I HAVE remarked on the curious rearguard action of bluff that is being fought to cover the retreat of the Darwinians. An example of the same thing has appeared in connection with a much more famous name; indeed, with two famous names. Mr. H. G. Wells has replied to Mr. Belloc, who wrote a criticism of the "Outline of History," chiefly to protest against a certain tone of arbitrary generalisation and sham knowledge of the unknown. A typical case was that in which Mr. Wells said of the men who drew reindeers in caves: "There seems no scope in such a life for speculation or philosophy," and Mr. Belloc not unnaturally answered: "Why on earth not?" But the details of the various works in question do not concern me immediately here; they mostly depend on that habit of talking as if every cave-drawing had its date obligingly inscribed on it; or any stone hatchet might bear the inscription 400,000 B.C. or possibly, B.O.H., or Before the Outline of History. At the moment the only point of contact is that which affects a continuation of our previous criticism, touching the present state of Darwinism. And what strikes me is that even Mr. Wells, often a sufficiently warm controversialist, is relatively and really cold in the matter; and his defence of Darwin is much more of an apology than an apologia. Indeed, like so many other modern apologies, it almost amounts to pleading that Darwin was not a Darwinian.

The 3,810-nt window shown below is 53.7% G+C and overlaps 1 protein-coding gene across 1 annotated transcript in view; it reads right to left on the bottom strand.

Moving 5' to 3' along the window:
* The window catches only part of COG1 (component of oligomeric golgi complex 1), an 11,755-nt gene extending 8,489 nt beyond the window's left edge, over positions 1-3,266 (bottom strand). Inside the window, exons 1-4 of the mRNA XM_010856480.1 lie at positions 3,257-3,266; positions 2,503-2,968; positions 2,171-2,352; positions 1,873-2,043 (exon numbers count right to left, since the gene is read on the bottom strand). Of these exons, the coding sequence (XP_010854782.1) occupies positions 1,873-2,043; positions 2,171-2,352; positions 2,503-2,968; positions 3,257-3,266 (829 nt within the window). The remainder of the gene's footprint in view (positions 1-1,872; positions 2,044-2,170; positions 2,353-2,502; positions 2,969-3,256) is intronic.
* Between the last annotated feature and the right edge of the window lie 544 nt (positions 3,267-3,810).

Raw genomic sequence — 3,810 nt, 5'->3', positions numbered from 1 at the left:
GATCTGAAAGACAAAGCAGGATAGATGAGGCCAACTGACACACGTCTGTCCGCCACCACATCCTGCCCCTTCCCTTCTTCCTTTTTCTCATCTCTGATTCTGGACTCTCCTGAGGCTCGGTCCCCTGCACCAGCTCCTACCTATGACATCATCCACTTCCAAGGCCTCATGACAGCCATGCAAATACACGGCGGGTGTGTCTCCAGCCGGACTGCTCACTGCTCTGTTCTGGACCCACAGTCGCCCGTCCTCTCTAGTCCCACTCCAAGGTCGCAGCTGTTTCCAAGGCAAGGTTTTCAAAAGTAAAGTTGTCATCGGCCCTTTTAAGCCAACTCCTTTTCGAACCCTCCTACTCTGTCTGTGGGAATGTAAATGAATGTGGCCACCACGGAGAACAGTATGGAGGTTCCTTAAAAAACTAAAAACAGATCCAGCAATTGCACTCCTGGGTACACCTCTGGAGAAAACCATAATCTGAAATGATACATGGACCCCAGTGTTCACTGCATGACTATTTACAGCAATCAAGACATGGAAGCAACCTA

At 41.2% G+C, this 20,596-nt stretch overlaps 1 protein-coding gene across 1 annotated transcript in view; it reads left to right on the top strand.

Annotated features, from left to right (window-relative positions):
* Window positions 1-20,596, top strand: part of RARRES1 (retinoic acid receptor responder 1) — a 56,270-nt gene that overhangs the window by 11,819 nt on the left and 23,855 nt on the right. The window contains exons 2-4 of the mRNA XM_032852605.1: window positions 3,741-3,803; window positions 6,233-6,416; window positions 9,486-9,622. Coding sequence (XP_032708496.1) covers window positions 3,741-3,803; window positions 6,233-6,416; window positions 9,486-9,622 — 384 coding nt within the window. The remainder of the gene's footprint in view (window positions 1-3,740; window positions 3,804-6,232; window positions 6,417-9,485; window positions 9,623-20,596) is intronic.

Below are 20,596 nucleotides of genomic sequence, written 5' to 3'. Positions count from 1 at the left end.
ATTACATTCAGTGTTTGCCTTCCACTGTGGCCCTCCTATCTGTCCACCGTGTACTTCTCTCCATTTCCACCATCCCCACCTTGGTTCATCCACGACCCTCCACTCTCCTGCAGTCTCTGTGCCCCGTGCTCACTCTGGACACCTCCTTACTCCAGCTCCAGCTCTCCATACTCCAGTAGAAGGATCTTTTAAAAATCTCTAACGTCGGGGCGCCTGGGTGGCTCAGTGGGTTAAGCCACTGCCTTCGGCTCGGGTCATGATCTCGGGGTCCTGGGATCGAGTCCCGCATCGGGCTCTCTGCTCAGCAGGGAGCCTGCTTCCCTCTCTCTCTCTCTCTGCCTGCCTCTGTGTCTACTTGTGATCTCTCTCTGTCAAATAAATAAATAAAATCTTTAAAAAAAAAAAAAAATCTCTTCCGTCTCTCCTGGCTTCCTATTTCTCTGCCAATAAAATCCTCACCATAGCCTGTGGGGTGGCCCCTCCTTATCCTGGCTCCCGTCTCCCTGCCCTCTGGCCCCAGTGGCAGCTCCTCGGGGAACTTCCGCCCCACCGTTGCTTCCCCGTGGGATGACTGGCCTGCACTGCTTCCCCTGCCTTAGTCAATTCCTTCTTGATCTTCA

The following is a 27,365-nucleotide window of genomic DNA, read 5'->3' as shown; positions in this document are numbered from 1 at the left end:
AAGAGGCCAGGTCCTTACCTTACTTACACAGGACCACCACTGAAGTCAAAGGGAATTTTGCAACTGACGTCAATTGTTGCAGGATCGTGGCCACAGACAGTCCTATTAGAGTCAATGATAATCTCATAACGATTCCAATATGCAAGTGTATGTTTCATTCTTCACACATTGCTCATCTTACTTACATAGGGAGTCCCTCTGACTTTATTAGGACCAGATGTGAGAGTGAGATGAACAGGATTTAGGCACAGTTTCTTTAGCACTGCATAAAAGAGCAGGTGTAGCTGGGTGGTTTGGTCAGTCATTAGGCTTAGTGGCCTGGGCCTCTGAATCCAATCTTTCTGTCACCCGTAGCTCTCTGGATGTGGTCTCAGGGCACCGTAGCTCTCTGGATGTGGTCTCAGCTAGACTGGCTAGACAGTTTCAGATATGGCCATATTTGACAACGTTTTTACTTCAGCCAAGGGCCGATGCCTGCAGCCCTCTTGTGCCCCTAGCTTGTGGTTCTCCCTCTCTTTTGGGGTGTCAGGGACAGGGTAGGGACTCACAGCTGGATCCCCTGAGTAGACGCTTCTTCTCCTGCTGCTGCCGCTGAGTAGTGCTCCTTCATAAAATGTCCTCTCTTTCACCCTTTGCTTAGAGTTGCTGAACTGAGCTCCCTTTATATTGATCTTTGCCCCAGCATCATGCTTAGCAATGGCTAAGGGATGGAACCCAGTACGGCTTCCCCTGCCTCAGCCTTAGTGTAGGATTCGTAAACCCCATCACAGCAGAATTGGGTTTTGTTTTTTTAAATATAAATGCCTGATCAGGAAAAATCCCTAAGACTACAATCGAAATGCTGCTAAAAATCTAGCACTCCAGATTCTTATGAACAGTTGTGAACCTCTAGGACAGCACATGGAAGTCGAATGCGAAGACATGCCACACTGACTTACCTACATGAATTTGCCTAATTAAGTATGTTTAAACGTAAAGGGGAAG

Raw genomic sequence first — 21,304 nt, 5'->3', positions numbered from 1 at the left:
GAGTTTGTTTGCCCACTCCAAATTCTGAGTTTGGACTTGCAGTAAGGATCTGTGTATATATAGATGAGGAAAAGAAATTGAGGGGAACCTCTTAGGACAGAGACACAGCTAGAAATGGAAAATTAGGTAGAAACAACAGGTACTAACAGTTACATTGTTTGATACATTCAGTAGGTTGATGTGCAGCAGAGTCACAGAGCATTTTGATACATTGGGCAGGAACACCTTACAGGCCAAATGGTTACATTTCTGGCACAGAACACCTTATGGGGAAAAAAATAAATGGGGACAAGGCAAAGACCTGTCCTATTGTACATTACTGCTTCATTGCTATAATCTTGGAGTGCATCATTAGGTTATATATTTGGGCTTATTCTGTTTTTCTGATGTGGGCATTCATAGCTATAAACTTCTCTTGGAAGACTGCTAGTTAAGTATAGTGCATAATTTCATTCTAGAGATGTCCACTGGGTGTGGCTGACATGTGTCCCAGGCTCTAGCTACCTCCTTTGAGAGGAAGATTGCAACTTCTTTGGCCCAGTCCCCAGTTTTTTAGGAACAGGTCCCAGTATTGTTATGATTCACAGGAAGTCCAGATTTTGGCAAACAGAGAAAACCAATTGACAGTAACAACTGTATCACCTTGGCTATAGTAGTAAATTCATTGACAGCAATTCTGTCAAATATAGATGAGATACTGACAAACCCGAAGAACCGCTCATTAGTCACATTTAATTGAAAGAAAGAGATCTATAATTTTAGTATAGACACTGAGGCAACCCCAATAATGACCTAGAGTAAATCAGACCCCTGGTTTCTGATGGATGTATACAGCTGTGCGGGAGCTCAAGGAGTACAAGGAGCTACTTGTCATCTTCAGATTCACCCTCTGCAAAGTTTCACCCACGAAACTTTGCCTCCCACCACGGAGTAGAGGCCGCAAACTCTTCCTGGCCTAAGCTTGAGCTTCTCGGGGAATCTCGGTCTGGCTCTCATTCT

The Victorian evolutionists devoted themselves to declaring how great Darwin's thesis was. The new evolutionists seem to devote themselves to explaining how small it was. They really seem to plead, as in the old anecdote, that it gave birth to a theory, but a very little one. Some of Mr. Wells's words may surely, without unfairness, be called apologetic. He does not, like the professor previously mentioned, try to get over the word "origin" by talking about "the cause of the origin." So he concentrates on the word "species," as if evolution had not only applied to a sub-division. He adds that Darwin did not at the beginning even apply it to man. What in the world would the Victorian Darwinians have said had they heard it urged in defence of Darwinism that it was not applied to man? Are we to understand that only the first book of Darwin is divinely inspired? Again, Mr. Wells says that natural selection is common sense. And doubtless, if it only means that things fitted for survival do survive, it is common sense. We may also add that it is common knowledge. Has it come to this, that Darwin is defended because he only discovered what was common knowledge? The real question, of course, is that stated by Mr. Belloc; when he said that nobody needs to be told that in a flood fish live and cattle die. The question is, How soon do cattle turn into fish? That would be an example of the true Darwinian theory; and it is now merely minimised, represented as only one element of evolution and without even the elements of an explanation. We fancy there is a healthy prejudice behind it all. Mr. Wells indignantly repudiates the slander uttered by Mr. Belloc, who called him a patriot. But it is true; the deep English national pride has much to do with this devotion. And rather than deprive England of her Darwin, they have deprived Darwin of his discovery.